Organisers to appeal to top court police decision refusing Tiananmen vigil

Legislator Au Kam San told Macau News Agency that the Democratic Development Union – responsible for the annual June 4 vigil remembering the 1989 student movement crackdown – will appeal to the Court of Final Appeal (TUI) against the decision by police authorities to refuse authorisation for the remembrance event to be held at Senate Square.

According to Au, a member of the association and one of the vigil organisers, the appeal will be submitted to the top court in the next few days.

“We don’t think [the CPSP decision] is justified, and we will plan our next move once the court has a decision,” Au told MNA.

Under the current Macau law, people or entities wishing to hold meetings or demonstrations in public places must notify the Public Security Police Force (CPSP) in writing at least three working days in advance or 15 days at the most.

Citing the current Covid-19 pandemic crisis, the CPSP did not grant authorisation to the Democratic Development Union for the vigil, the first time this has happened in the last 30 years.

The organisers can appeal the CPSP refusal to the TUI within eight days from being notified, with a decision issued within five days.

“CPSP cites preventing crowd gatherings in the fight against Covid-19 as an excuse, but the e-voucher scheme launched by the government this month has led to crowds and queues at supermarkets, restaurants, shops, and so forth. It seems there is a double standard,” Au noted.

Meanwhile, legislator Ng Kuok Cheong, one of the vigil organisers, also considered that the motives for the decision by the police “were political” and that the organisers “were not very optimistic about the court’s decision”.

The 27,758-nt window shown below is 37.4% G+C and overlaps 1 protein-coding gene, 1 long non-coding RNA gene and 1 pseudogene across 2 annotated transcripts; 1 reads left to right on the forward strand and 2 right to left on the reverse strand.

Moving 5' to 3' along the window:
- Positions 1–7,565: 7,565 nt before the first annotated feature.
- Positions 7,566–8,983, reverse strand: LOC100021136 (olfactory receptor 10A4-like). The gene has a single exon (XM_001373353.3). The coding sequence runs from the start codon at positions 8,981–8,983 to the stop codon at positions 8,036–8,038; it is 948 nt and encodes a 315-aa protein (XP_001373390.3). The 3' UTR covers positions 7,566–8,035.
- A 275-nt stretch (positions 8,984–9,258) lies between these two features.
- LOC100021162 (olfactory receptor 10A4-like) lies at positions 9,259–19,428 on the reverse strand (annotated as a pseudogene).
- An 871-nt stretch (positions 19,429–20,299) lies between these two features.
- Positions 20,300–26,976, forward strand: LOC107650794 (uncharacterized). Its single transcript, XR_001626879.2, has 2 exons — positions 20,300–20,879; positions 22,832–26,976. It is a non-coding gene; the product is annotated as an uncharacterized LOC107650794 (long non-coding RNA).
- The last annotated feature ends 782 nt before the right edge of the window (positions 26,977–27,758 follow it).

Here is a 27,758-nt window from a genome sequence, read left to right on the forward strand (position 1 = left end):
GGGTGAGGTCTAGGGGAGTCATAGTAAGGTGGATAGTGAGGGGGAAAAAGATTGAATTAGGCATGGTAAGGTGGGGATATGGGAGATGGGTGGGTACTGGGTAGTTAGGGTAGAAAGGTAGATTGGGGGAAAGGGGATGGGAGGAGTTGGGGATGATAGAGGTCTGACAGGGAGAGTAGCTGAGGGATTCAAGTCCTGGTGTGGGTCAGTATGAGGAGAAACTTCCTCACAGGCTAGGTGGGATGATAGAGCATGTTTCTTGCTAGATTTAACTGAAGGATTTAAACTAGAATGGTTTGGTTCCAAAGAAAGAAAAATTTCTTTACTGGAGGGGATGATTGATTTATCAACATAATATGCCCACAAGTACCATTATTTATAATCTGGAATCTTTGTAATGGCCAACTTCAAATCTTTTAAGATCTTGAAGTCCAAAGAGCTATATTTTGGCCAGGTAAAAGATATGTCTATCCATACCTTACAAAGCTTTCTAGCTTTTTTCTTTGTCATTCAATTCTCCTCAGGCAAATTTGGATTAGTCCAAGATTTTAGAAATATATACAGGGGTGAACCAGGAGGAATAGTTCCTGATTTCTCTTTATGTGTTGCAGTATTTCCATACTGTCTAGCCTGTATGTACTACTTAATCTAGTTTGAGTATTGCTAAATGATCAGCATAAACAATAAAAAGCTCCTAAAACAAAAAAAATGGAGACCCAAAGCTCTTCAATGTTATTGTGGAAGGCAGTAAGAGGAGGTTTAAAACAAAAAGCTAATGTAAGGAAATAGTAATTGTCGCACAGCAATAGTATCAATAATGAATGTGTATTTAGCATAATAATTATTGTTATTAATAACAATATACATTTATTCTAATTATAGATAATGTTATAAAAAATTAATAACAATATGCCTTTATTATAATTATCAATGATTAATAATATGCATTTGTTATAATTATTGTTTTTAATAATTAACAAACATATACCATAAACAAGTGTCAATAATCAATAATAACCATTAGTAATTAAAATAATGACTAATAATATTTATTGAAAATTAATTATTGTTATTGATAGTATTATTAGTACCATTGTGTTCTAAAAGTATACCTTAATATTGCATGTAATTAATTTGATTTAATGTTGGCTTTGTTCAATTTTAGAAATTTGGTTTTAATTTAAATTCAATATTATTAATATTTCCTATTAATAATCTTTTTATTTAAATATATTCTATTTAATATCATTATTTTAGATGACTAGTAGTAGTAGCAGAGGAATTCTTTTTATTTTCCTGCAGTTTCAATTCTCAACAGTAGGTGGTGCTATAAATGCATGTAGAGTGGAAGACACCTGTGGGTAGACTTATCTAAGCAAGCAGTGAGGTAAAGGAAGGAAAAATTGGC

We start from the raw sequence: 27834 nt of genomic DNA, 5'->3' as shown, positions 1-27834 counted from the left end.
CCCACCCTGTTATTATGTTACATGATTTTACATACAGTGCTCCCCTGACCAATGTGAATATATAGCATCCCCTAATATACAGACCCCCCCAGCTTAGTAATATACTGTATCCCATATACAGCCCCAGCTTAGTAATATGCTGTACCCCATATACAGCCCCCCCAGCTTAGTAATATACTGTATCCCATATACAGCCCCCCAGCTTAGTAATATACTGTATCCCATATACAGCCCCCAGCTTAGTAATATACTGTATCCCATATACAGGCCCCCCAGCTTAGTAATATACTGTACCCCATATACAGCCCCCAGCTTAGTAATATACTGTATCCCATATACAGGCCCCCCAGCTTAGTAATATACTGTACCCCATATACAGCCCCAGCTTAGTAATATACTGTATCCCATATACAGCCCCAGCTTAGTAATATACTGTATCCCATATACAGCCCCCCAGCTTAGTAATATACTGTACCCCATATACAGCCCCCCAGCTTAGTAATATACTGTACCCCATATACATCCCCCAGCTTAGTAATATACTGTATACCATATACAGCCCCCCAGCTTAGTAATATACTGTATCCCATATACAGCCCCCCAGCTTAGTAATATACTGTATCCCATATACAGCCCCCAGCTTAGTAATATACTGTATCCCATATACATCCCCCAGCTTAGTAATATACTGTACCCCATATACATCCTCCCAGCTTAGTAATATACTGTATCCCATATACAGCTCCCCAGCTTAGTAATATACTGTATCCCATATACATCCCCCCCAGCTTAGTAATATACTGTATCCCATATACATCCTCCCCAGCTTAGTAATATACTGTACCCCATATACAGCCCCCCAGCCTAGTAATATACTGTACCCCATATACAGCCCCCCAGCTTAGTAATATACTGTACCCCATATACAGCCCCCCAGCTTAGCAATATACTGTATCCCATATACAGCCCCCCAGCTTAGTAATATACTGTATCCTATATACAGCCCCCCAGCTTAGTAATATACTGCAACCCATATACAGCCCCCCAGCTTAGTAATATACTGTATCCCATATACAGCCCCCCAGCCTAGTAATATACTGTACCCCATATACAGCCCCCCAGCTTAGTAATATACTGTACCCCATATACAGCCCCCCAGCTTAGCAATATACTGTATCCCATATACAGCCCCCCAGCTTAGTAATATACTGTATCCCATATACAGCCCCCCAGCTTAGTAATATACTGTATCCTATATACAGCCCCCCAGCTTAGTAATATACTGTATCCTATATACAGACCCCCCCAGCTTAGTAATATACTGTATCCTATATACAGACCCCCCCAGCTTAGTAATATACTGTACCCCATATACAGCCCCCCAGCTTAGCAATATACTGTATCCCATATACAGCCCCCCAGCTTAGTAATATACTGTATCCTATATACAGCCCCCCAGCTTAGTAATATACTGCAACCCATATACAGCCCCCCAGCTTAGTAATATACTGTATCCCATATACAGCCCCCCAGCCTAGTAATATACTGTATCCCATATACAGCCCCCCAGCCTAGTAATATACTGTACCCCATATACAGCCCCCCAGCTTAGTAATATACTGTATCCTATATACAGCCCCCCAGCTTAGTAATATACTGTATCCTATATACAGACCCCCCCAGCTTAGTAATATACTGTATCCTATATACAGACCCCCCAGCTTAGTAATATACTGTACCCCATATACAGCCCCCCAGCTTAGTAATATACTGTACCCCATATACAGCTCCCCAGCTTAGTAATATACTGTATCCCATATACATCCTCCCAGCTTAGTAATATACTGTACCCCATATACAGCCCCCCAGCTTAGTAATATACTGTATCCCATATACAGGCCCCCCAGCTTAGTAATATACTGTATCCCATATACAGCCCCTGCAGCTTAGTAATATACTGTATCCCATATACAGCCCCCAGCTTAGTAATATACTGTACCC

“Of course the police have some reason in terms of public health protection and we must discuss how to respond to this. We will always cooperate with the government and make arrangements to protect public health but now we have been completely denied […] We are not very optimistic because we know in political cases the court always sides with the central government,” Ng told MNA.

The legislator also stated that the organisation would discuss if they would present an alternative location for the vigil or if to insist on the usual Senate Square location.

Macau has not reported any new Covid-19 cases for 41 days.

The Municipal Affairs Bureau (IAM) had previously withdrawn an authorisation given to the association to hold its annual photographic exhibition on the democratization movement of 1989 and its crackdown, which is usually held at the same location as the vigil.

According to Au, the CPSP and IAM decisions “affect the image of Macau” and the impression that the implementation of ‘One Country, Two Systems’ has been a success.

The IAM President, Jose Tavares, previously justified the authorisation withdrawal over the need for the IAM administrative council to “standardise” all requests by non-governmental organisations (NGOs) to use public spaces, and stated that public spaces can only be used for activities related to culture, recreation, leisure, and sport, while also citing issues of public health.

Afterwards, Secretary for Administration and Justice André Cheong Weng Chon also stated that the decision for the exhibition ‘re-authorisation’ was not political.

“They need to explain why. Although it is technically the decision of the CPSP for the assembly and IAM for the exhibition, the Secretaries and Chief Executive could not just say ‘I don’t know’,” legislator Au added.

Hong Kong government authorities have also banned an annual vigil for the Tiananmen Square massacre due to physical distancing measures limiting gatherings to a maximum of eight people having been extended.

This way, and if the TUI sustains the police decision, this year no Tiananmen vigils will be held either in Macau or Hong Kong.

“The June 4 incident is taboo in Mainland China but so far Hong Kong and Macau could still discuss and remember this event publicly with the vigils due to ‘One Country, Two Systems’. If we could not do it anymore, it deals a huge blow to the success of the implementation of ‘One Country, Two Systems’,” legislator Au stated.

*With Tony Lai